Grieving widow asks How did it happen?

The devastated widow of a man who died of an asbestos-related illness is asking people who may have worked with him to come forward.

Devoted father-of-two and grandfather-of-four Peter Duesbery was 72 when he died in April 2009 from malignant mesothelioma – a cancer caused by exposure to asbestos.

His family believe his health problems may have been caused by working as a maintenance engineer at Halifax General Hospital from 1965 to 1970 and St James’s Hospital, Leeds, from 1970 to 1975.

They believe steam and hot water pipes were lagged with asbestos which ran through ducts and the boiler room where Peter spent a lot of his time.

With the help of lawyers Irwin Mitchell, Mr Duesbury’s family are looking for anyone who can shed light on how he came into contact with the fibres.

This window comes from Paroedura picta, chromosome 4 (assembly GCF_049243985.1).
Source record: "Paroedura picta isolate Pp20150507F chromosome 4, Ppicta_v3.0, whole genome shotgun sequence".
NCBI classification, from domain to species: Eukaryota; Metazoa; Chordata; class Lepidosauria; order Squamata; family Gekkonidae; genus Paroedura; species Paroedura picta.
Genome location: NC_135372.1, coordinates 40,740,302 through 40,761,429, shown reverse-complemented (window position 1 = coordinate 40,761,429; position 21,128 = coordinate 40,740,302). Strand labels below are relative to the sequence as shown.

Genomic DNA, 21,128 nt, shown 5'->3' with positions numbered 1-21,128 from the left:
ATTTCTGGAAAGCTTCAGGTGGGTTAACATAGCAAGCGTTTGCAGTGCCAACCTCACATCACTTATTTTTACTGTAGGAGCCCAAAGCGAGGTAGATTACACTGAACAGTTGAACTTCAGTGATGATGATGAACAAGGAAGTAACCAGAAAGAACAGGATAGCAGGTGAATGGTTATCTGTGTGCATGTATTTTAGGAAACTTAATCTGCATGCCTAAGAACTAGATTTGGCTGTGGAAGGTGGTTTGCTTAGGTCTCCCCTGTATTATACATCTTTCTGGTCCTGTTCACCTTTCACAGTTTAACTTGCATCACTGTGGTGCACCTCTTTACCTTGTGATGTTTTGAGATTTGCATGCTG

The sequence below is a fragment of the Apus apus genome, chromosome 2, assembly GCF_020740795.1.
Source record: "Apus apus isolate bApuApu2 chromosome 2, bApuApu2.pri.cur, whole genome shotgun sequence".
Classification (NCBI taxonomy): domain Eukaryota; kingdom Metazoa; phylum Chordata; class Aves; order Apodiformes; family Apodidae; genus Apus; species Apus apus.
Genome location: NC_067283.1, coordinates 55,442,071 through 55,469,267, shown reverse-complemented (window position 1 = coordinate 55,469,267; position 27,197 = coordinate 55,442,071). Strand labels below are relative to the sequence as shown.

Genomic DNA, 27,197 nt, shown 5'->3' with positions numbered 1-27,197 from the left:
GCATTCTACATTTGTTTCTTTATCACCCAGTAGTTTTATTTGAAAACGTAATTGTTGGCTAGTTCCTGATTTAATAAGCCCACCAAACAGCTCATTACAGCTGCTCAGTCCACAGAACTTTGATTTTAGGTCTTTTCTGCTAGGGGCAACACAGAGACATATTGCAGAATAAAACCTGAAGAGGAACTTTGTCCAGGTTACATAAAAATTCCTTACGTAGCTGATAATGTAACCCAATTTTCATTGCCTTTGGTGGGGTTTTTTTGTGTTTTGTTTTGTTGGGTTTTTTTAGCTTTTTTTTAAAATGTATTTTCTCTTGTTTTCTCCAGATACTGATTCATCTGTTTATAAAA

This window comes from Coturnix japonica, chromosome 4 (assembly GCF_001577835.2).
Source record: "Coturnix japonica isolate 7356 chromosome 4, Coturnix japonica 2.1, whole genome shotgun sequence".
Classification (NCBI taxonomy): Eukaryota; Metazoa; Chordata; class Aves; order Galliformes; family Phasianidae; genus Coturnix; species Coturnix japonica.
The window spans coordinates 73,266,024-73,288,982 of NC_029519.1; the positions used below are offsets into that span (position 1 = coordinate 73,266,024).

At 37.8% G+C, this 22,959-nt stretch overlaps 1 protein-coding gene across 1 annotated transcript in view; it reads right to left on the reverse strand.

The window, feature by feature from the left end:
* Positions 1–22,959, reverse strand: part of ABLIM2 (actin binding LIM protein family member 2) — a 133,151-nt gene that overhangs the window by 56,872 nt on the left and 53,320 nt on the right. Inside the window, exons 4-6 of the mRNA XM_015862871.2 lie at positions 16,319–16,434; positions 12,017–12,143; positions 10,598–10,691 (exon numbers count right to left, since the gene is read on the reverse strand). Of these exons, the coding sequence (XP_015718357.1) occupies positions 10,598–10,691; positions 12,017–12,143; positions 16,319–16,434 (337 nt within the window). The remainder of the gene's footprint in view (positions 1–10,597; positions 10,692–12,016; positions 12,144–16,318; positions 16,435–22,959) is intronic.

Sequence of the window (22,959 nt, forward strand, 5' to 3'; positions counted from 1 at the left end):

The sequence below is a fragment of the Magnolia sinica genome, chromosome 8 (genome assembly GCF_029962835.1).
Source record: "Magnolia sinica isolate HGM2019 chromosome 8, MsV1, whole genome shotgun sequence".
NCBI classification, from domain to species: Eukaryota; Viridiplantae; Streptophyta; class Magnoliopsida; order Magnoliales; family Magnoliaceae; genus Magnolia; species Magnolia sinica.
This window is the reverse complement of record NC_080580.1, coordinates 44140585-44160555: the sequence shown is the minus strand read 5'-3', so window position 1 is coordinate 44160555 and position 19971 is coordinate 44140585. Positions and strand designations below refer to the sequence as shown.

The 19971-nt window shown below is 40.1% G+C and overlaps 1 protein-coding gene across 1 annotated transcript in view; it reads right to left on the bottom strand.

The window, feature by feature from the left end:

His wife, Marlene said: “Peter’s mesothelioma was suspected, but not confirmed, before he died. To now know his work is what killed him is hard to bear. We are all devastated by his death and desperate to see justice done.

“When Peter became ill and went to see the doctor, he was asked whether he had been exposed to asbestos. Peter mentioned his time in the merchant navy and when he worked in hospital service ducts.”

Simone Hardy, an asbestos specialist at Irwin Mitchell who is representing the family, said: “Peter’s family are anxious to find any witnesses and I would urge anyone who has experiences to share about working for either hospital in the 1960s and 1970s to come forward as soon as possible.

“If anyone can remember working with Peter, and the type of tasks he used to carry out, please get in touch.

“Asbestos-related diseases have a devastating impact on so many lives and exposure to the material is widely regarded as the biggest occupational killer of all time.

“While it is sadly too late for Peter and so many others, we hope our work on gaining justice for the families of those negligently exposed to asbestos will help raise awareness of its devastating consequences and spare more people from heartache in the future.”

Anyone who can help is being asked to contact Simone Hardy on 0114 274 4212 or email